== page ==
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Man-Made And Person-Specific

George Pransky taught (err, finally convinced) BD00 that all stress is man-made and person-specific. One person’s stress is another’s exhilaration. Nevertheless, environmental and situational factors probably do influence stress levels to some extent, no?

One would think that as one ascends the ladder in a hierarchical institution, his/her stress levels increase with rank, stature, and responsibility. This may be true in general, but there is some research evidence to the contrary:

No Sweat: Less Stress in Higher Ranks. “..this study suggests that those who manage others actually experience less stress — as measured through both biological and psychological assessments — than non-leaders. In fact, the stress level seems to go down as executives climb up the corporate ladder. Leaders with more authority, and more freedom to delegate day-to-day oversight, do better on this front than managers below them.”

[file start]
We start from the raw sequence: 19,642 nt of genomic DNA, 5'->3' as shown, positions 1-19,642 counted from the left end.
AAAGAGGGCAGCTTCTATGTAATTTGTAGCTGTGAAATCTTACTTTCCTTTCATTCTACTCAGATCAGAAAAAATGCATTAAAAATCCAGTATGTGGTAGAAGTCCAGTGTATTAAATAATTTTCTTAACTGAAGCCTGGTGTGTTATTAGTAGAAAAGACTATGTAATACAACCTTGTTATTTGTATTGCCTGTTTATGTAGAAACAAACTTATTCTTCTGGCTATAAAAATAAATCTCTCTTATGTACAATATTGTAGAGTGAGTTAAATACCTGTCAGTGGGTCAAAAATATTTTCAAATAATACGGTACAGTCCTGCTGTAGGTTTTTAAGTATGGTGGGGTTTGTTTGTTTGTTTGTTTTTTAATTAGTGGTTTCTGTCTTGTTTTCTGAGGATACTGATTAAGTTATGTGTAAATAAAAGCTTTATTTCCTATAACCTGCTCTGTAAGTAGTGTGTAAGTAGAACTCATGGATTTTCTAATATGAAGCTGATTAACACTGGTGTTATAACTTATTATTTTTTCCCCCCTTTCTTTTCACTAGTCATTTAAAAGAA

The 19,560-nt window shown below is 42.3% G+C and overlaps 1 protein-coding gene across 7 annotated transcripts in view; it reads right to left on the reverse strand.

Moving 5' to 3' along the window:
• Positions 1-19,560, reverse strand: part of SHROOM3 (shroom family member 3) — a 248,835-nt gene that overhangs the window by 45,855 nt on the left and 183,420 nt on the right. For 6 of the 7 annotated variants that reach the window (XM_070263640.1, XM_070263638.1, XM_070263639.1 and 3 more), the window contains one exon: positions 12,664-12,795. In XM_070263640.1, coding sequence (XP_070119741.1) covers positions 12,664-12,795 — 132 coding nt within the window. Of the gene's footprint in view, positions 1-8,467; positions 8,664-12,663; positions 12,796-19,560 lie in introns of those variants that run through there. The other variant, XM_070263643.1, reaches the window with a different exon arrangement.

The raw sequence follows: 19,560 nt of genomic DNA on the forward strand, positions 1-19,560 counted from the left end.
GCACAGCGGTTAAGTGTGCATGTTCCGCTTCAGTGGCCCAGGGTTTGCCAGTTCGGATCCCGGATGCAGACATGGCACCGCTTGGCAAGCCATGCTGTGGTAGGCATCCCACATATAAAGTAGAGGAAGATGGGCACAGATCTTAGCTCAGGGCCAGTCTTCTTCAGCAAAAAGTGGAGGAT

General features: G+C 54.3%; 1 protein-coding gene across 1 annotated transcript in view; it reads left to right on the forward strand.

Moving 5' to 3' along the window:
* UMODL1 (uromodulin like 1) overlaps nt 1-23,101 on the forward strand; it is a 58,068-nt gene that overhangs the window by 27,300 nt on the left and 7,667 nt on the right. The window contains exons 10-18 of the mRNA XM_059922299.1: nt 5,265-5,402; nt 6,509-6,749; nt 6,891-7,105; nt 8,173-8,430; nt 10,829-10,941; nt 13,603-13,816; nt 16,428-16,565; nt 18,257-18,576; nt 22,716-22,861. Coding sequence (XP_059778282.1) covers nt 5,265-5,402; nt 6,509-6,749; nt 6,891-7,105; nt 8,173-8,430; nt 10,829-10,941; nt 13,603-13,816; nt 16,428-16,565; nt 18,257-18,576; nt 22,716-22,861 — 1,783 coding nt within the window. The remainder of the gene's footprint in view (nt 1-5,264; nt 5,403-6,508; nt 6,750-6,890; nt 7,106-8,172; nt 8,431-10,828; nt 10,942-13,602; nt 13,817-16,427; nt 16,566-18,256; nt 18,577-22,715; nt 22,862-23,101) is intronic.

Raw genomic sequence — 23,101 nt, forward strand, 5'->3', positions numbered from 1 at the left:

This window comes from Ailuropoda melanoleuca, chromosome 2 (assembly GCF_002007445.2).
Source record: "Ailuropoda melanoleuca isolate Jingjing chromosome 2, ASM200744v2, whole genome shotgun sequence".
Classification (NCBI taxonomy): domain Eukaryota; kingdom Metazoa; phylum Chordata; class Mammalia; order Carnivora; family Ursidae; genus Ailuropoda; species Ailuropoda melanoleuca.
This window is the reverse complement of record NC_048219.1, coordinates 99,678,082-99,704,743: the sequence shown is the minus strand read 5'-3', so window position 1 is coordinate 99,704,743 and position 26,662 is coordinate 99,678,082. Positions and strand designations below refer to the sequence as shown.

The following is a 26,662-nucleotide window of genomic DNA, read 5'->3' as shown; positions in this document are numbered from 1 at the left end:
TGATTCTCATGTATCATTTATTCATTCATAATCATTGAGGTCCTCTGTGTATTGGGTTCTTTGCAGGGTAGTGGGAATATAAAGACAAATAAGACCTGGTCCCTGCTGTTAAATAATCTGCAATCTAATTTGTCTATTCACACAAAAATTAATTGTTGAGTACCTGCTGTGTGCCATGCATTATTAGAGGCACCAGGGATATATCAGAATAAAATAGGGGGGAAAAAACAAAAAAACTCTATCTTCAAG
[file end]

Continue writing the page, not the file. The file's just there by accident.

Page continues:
The Whitehall Study. “The Whitehall cohort studies found a strong association between grade levels of civil servant employment and mortality rates from a range of causes. Men in the lowest grade (messengers, doorkeepers, etc.) had a mortality rate three times higher than that of men in the highest grade (administrators).”

It all comes down to “control“. If you believe (like BD00 does) in William T. Powers’ Perceptual Control Theory (that every living being is an aggregation of thousands of little control systems interconnected for the purpose of achieving prosperous survival), then the results make sense. It’s simply that people in the higher ranks have more “control” over their environment than those below them.

Stress Curves

Of course, take this post (along with all other BD00 posts) with a carafe of salt. He likes to make up stuff that confirms his UCB by carefully stitching together corroborating evidence while filtering out all disconfirmatory evidence. But wait! You do that too, no?

Every man, wherever he goes, is encompassed by a cloud of comforting convictions, which move with him like flies on a summer day. – Bertrand Russell

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